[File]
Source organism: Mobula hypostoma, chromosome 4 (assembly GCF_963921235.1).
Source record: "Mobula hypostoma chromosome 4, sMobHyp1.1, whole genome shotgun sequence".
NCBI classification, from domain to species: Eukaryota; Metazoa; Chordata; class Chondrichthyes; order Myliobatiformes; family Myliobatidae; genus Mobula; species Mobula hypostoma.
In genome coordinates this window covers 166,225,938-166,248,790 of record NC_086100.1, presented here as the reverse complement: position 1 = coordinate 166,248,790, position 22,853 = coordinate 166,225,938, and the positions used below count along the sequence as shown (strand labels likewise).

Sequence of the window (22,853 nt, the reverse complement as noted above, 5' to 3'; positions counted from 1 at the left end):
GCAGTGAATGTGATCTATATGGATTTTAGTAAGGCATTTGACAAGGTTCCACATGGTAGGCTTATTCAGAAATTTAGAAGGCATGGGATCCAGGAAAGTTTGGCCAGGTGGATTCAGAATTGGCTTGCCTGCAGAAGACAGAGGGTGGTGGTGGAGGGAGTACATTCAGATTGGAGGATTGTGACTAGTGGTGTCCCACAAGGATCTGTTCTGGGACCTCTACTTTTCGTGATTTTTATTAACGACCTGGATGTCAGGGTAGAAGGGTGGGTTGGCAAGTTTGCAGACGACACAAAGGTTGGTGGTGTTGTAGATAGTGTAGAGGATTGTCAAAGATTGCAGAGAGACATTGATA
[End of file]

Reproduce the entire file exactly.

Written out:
Source organism: Mobula hypostoma, chromosome 4 (assembly GCF_963921235.1).
Source record: "Mobula hypostoma chromosome 4, sMobHyp1.1, whole genome shotgun sequence".
NCBI classification, from domain to species: Eukaryota; Metazoa; Chordata; class Chondrichthyes; order Myliobatiformes; family Myliobatidae; genus Mobula; species Mobula hypostoma.
In genome coordinates this window covers 166,225,938-166,248,790 of record NC_086100.1, presented here as the reverse complement: position 1 = coordinate 166,248,790, position 22,853 = coordinate 166,225,938, and the positions used below count along the sequence as shown (strand labels likewise).

Sequence of the window (22,853 nt, the reverse complement as noted above, 5' to 3'; positions counted from 1 at the left end):
GCAGTGAATGTGATCTATATGGATTTTAGTAAGGCATTTGACAAGGTTCCACATGGTAGGCTTATTCAGAAATTTAGAAGGCATGGGATCCAGGAAAGTTTGGCCAGGTGGATTCAGAATTGGCTTGCCTGCAGAAGACAGAGGGTGGTGGTGGAGGGAGTACATTCAGATTGGAGGATTGTGACTAGTGGTGTCCCACAAGGATCTGTTCTGGGACCTCTACTTTTCGTGATTTTTATTAACGACCTGGATGTCAGGGTAGAAGGGTGGGTTGGCAAGTTTGCAGACGACACAAAGGTTGGTGGTGTTGTAGATAGTGTAGAGGATTGTCAAAGATTGCAGAGAGACATTGATA